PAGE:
Wack-a-mole. That’s what it’s usually like fighting trolls, bullies, and spammers in anonymous communities. Ban them and they just start new accounts. That’s why the fact that Facebook knows who you really are could be the key to its upcoming anonymous app.
You could stay anonymous to other users, but Facebook login on the backend could track the jerks and keep them out. Powered by its anti-thesis, Facebook could unlock the potential of anonymity to let people open up and be vulnerable.
Facebook’s original value was that it knew who you were. Years of pseudo-anonymity on MySpace fostered openness but also a total distrust that anyone was who they said. Demanding people use their real names and verifying them by their college email ushered in an era of authentic identity.
With it came more civil discussion. People could be held accountable for their comments and actions. When your reputation is on the line, people typically exhibit less bullying, trolling, spamming, sexism, racism, homophobia, violent threats, and other disruptive behavior. That permits rational conversation, even about polarizing subjects.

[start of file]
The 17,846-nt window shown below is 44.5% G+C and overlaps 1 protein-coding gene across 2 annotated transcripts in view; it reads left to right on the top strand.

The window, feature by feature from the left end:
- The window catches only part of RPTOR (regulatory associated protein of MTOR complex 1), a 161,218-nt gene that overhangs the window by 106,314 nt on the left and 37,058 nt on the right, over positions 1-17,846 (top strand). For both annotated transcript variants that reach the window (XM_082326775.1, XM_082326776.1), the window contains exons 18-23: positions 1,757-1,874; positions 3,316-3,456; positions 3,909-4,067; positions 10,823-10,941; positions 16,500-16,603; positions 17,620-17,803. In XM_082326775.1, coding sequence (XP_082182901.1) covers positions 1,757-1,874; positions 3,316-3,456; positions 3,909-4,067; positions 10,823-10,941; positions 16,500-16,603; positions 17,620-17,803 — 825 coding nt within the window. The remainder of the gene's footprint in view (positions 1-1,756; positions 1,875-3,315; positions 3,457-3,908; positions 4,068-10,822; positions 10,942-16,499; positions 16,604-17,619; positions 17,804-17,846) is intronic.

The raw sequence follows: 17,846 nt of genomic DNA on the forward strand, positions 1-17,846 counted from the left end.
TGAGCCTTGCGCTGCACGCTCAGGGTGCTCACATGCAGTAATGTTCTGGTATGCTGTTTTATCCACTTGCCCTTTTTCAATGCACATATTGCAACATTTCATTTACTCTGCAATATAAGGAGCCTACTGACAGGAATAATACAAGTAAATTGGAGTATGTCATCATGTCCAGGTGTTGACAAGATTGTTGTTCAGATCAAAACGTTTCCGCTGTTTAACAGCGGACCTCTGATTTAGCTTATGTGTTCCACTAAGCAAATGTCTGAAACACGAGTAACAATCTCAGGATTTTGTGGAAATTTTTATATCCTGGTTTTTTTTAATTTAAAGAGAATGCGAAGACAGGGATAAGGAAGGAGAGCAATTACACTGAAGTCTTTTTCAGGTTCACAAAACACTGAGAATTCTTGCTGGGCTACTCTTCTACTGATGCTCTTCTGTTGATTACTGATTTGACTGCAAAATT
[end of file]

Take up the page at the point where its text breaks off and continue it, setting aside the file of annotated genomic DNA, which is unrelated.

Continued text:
Facebook eventually built an embeddable commenting widget to bring authentic identity to the comment reels of blogs and other websites. It worked. At TechCrunch we saw a marked decrease in dirtbaggery when we switched to Facebook comments.
But what authentic identity curtails is the expression of polite but controversial and unpopular opinions that people might not want connected to their name. It can also discourage participation in threads about sensitive or deeply personal topics like health, sexuality, relationships, and religion. That’s unfortunate because these are exactly the types of conversations susceptible to trolling and hate.
So anonymity enables vulnerable sharing but also disruption of this sharing, while authentic identity safeguards but also encroaches on open-hearted discourse.